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Success in Travels

Judaism was the furthest thing on the mind of Lee, a Jewish youth from London. He was raised in a secular, liberal environment, which did not nurture any interest in religion.

After graduating high school, Lee attended the University of Manchester, where he majored in Physics. There he underwent a series of events that awakened in him his Jewish spark.

It was in 1973, and the Arab-Israeli conflict was grabbing headlines worldwide. It became obvious to Lee that all the left-wing students on campus identified with the Arabs. Why?

The other thing that bothered him was that his courses in physics explained well how things worked, but not why. It became clear to him that there was a guiding hand in creation, but he was unsure of what was the final goal.

Lee turned to Judaism to find meaning in life. He found out that his given Hebrew name was Yeshaya Aron, and he became a regular visitor at the local Chabad House. The teachings he heard there captivated him. At a certain point, he decided to defer his study of physics and enroll in a yeshivah for more intensive study.

In 1979, he had an opportunity to fly to New York and meet with the Lubavitcher Rebbe. The Rebbe blessed him and guided him in various matters. When he was ready to leave, the Rebbe added that all his travel over the course of the year should be successful.

Yeshaya Aron left the Rebbe’s room feeling somewhat confused. He had not asked for a blessing for any trips, and in general was not the type to do a lot of traveling. What did the Rebbe mean?

During that period Yeshaya Aron was studying in the Ohr Temimim yeshivah in Kfar Chabad, Israel. The first thing that he did after returning to Israel from New York was to seek guidance from his Rosh Yeshivah, Rabbi Schneur Zalman Gafni. Rabbi Gafni grilled Yeshaya Aron on the exact words he had written to the Rebbe and the Rebbe’s exact response. He pondered the Rebbe’s words but was unsure what the Rebbe had intended. “Time will tell,” he told his student.

After five weeks, a strange incident occurred. It was three in the morning, when all the yeshivah students were awakened and asked to gather in the courtyard. There was unusual tension and activity in the normally quiet streets of Kfar Chabad. A young girl had disappeared from her dorm room in the Beth Rivka school, and the entire population was asked to join in the search for her. Now they decided to involve the yeshivah students as well.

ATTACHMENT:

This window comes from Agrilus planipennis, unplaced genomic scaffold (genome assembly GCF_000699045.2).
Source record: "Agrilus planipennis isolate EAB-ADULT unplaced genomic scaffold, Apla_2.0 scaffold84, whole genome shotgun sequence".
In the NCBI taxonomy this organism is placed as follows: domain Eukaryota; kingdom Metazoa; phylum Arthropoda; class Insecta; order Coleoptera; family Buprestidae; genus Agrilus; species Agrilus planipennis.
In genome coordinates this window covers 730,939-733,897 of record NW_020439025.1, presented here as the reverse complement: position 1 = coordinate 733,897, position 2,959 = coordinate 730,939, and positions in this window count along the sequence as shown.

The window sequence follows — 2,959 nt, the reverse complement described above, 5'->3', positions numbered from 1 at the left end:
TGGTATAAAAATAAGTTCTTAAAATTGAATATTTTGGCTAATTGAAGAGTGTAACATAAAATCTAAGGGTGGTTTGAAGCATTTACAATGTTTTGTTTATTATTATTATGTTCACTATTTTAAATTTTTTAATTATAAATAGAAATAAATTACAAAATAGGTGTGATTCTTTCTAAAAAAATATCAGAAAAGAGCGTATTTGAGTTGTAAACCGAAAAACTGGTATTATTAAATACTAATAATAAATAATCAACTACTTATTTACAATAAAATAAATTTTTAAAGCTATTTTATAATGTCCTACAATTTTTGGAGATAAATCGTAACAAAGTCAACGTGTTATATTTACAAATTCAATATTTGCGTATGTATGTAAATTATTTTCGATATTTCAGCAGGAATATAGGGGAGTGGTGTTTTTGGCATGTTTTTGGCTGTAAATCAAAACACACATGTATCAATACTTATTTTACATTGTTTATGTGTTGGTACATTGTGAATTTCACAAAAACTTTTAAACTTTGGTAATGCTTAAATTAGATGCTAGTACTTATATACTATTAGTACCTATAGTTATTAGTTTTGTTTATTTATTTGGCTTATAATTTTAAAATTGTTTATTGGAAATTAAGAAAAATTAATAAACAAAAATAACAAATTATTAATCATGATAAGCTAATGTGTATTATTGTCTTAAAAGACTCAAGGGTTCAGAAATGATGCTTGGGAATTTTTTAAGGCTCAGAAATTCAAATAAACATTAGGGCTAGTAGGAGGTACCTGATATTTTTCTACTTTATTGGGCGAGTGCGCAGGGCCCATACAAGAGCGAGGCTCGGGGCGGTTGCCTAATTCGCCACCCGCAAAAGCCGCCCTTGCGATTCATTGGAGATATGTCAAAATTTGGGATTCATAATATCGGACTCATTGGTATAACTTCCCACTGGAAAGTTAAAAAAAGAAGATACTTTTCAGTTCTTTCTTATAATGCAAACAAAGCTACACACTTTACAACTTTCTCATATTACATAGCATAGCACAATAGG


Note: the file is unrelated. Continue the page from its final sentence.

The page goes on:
Yeshaya Aron joined a group of people who were searching around the train tracks. It was a freezing night with sheets of rain pouring down, shattering the frozen silence. Fears for the girl’s safety grew from hour to hour.

Several hundred meters from the train station, Yeshaya suddenly spotted a body lying on the ground among the trees. He called his friends and they hurried to the spot, where they found the girl lying unconscious.

Quickly, rescue personnel were on the scene and rushed the girl to the hospital. Yeshaya and his friends returned to yeshivah and the village began to calm down. The thought passed through Yeshaya’s mind, that perhaps this was the “travel” that the Rebbe was referring to in his blessing. After all, the girl was found near the local train station.

However, this incident was followed half a year later by an even more bizarre event. Yeshaya traveled with a friend to Jerusalem by train. The two were enjoying the trip, breathing the fresh air and discussing Torah thoughts.

Suddenly, moments before the train entered the station, there was a strong explosion and the entire train shook. Yeshaya and his friend were thrown from their seats and looked at each other wide-eyed. After the first shock had passed, they stood up to assess the damage. There were no signs that the train had been hit. “Maybe the explosion was on a nearby train,” they thought.

But no. They had experienced a great miracle. A bomb had been placed on the tracks, and it exploded just as the train passed over it. But miraculously, only the detonator had exploded, not its deadly load. If, G-d forbid, the entire bomb had gone off, it is unlikely that anyone on that train would have survived.

G-d had foiled the terrorist plot, and all the media reported the miracle. What they did not know was the blessing that Yeshaya had received from the Rebbe, that all his journeys should be successful.

“It was clear to me that the Rebbe had saved my life, and that of all the train’s passengers,” Yeshaya concludes.


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